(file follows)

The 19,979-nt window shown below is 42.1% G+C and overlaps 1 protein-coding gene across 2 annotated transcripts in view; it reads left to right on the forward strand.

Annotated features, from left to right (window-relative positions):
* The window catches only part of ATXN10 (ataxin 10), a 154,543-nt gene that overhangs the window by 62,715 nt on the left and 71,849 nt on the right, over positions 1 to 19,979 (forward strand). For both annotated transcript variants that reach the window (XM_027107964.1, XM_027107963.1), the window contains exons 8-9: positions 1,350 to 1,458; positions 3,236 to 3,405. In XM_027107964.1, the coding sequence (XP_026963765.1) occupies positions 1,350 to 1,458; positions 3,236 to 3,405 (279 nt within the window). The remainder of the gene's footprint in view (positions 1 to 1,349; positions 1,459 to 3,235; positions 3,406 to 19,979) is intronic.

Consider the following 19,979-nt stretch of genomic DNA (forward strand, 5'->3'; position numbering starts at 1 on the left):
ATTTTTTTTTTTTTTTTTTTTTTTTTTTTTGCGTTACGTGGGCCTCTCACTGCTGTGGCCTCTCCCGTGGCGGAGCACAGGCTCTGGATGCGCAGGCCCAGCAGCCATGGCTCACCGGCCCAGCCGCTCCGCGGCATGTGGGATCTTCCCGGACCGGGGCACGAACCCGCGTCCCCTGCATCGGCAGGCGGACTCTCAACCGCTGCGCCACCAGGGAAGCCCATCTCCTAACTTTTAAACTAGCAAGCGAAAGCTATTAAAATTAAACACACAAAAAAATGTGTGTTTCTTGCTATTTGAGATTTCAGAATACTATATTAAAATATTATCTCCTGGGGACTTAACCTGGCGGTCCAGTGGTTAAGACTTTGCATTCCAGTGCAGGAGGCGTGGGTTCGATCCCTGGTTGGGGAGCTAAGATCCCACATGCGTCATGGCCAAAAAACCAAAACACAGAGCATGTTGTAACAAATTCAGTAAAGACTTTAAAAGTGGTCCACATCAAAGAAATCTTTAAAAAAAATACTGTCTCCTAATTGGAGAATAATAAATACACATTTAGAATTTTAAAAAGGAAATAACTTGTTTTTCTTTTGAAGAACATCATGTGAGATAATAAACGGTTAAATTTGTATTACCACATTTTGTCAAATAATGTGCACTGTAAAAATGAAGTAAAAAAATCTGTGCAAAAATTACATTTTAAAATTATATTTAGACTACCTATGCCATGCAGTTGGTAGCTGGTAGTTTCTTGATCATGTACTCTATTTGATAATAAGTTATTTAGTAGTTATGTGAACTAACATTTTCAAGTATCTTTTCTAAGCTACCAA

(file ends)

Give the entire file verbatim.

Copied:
The 19,979-nt window shown below is 42.1% G+C and overlaps 1 protein-coding gene across 2 annotated transcripts in view; it reads left to right on the forward strand.

Annotated features, from left to right (window-relative positions):
* The window catches only part of ATXN10 (ataxin 10), a 154,543-nt gene that overhangs the window by 62,715 nt on the left and 71,849 nt on the right, over positions 1 to 19,979 (forward strand). For both annotated transcript variants that reach the window (XM_027107964.1, XM_027107963.1), the window contains exons 8-9: positions 1,350 to 1,458; positions 3,236 to 3,405. In XM_027107964.1, the coding sequence (XP_026963765.1) occupies positions 1,350 to 1,458; positions 3,236 to 3,405 (279 nt within the window). The remainder of the gene's footprint in view (positions 1 to 1,349; positions 1,459 to 3,235; positions 3,406 to 19,979) is intronic.

Consider the following 19,979-nt stretch of genomic DNA (forward strand, 5'->3'; position numbering starts at 1 on the left):
ATTTTTTTTTTTTTTTTTTTTTTTTTTTTTGCGTTACGTGGGCCTCTCACTGCTGTGGCCTCTCCCGTGGCGGAGCACAGGCTCTGGATGCGCAGGCCCAGCAGCCATGGCTCACCGGCCCAGCCGCTCCGCGGCATGTGGGATCTTCCCGGACCGGGGCACGAACCCGCGTCCCCTGCATCGGCAGGCGGACTCTCAACCGCTGCGCCACCAGGGAAGCCCATCTCCTAACTTTTAAACTAGCAAGCGAAAGCTATTAAAATTAAACACACAAAAAAATGTGTGTTTCTTGCTATTTGAGATTTCAGAATACTATATTAAAATATTATCTCCTGGGGACTTAACCTGGCGGTCCAGTGGTTAAGACTTTGCATTCCAGTGCAGGAGGCGTGGGTTCGATCCCTGGTTGGGGAGCTAAGATCCCACATGCGTCATGGCCAAAAAACCAAAACACAGAGCATGTTGTAACAAATTCAGTAAAGACTTTAAAAGTGGTCCACATCAAAGAAATCTTTAAAAAAAATACTGTCTCCTAATTGGAGAATAATAAATACACATTTAGAATTTTAAAAAGGAAATAACTTGTTTTTCTTTTGAAGAACATCATGTGAGATAATAAACGGTTAAATTTGTATTACCACATTTTGTCAAATAATGTGCACTGTAAAAATGAAGTAAAAAAATCTGTGCAAAAATTACATTTTAAAATTATATTTAGACTACCTATGCCATGCAGTTGGTAGCTGGTAGTTTCTTGATCATGTACTCTATTTGATAATAAGTTATTTAGTAGTTATGTGAACTAACATTTTCAAGTATCTTTTCTAAGCTACCAA